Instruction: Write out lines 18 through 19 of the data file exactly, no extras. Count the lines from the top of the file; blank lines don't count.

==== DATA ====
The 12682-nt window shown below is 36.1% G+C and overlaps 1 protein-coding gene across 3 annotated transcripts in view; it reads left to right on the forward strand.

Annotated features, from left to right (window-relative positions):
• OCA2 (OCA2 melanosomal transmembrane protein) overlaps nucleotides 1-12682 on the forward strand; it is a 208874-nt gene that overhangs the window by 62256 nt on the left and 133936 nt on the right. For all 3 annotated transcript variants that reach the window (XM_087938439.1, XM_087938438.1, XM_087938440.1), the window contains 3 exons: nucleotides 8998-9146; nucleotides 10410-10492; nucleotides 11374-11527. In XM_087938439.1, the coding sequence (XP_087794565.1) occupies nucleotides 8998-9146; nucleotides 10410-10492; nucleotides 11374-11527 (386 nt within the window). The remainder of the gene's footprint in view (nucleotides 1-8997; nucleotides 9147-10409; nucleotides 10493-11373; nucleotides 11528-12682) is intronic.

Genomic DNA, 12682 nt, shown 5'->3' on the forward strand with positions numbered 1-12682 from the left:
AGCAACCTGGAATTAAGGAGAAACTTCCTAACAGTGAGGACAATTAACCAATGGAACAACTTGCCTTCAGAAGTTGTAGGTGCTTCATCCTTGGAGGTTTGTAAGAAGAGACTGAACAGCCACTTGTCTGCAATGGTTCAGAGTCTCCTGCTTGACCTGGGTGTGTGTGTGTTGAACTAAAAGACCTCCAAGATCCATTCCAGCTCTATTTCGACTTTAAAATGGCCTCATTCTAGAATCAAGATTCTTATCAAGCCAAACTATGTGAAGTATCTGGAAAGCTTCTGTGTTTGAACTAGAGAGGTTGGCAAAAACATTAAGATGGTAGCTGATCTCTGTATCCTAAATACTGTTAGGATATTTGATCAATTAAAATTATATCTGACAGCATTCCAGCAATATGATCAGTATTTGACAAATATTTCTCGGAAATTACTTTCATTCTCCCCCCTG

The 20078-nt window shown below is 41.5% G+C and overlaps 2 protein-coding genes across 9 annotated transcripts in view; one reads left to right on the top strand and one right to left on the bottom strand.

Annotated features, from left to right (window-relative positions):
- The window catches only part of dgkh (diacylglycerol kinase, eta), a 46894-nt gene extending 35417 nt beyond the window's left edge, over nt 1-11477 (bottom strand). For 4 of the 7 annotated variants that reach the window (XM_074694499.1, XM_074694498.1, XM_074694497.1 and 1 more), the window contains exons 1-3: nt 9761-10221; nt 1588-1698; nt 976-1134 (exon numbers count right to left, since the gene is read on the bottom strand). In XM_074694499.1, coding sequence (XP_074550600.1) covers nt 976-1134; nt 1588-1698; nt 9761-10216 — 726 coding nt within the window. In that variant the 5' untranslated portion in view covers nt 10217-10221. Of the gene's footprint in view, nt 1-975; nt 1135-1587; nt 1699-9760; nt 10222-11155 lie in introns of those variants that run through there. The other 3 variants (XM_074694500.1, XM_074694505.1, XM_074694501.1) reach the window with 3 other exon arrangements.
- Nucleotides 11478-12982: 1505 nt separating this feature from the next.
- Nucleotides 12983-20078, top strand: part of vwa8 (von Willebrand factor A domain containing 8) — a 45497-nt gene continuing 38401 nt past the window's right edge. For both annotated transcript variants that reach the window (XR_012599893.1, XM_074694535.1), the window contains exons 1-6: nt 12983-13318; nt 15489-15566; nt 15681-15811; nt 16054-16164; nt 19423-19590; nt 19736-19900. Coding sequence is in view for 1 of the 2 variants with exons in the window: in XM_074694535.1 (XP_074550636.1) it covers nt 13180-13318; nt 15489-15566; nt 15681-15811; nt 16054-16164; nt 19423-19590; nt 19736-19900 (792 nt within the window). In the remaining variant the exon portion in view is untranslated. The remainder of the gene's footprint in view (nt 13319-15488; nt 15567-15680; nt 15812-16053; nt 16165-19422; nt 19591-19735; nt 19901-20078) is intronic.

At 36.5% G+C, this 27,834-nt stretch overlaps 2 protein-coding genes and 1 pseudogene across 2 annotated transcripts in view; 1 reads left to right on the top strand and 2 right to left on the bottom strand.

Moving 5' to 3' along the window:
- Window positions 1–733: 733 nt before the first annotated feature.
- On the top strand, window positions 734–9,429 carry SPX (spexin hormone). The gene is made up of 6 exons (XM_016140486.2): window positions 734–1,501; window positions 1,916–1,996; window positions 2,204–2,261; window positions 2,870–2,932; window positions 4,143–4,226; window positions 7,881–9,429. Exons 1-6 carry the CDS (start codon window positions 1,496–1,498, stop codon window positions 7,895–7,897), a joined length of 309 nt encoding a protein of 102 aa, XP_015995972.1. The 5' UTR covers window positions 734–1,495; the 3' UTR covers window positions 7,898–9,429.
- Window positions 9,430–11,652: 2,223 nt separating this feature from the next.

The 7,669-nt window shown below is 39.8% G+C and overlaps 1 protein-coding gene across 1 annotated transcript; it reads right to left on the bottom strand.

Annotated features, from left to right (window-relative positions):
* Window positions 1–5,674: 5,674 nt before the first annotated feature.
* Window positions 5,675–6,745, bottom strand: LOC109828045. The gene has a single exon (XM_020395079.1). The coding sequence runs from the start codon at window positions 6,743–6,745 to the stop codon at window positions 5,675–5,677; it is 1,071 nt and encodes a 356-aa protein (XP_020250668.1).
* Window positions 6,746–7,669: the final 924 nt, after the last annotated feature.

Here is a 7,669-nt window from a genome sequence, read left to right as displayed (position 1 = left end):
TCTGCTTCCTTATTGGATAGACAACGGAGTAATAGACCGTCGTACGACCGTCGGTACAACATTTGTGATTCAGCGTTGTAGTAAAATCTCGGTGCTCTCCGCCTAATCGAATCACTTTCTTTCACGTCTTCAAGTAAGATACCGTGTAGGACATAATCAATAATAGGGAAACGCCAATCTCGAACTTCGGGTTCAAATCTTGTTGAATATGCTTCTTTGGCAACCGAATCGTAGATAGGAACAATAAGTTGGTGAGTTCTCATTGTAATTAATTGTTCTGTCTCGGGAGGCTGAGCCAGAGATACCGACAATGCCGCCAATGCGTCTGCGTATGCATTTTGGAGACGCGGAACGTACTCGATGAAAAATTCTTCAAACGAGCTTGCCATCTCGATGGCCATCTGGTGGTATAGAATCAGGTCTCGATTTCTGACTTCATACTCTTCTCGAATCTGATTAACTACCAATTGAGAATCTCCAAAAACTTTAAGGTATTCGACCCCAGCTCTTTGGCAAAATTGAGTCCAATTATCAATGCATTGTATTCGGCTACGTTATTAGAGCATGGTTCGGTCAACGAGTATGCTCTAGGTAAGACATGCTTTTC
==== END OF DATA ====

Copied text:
* Window positions 1–5,674: 5,674 nt before the first annotated feature.
* Window positions 5,675–6,745, bottom strand: LOC109828045. The gene has a single exon (XM_020395079.1). The coding sequence runs from the start codon at window positions 6,743–6,745 to the stop codon at window positions 5,675–5,677; it is 1,071 nt and encodes a 356-aa protein (XP_020250668.1).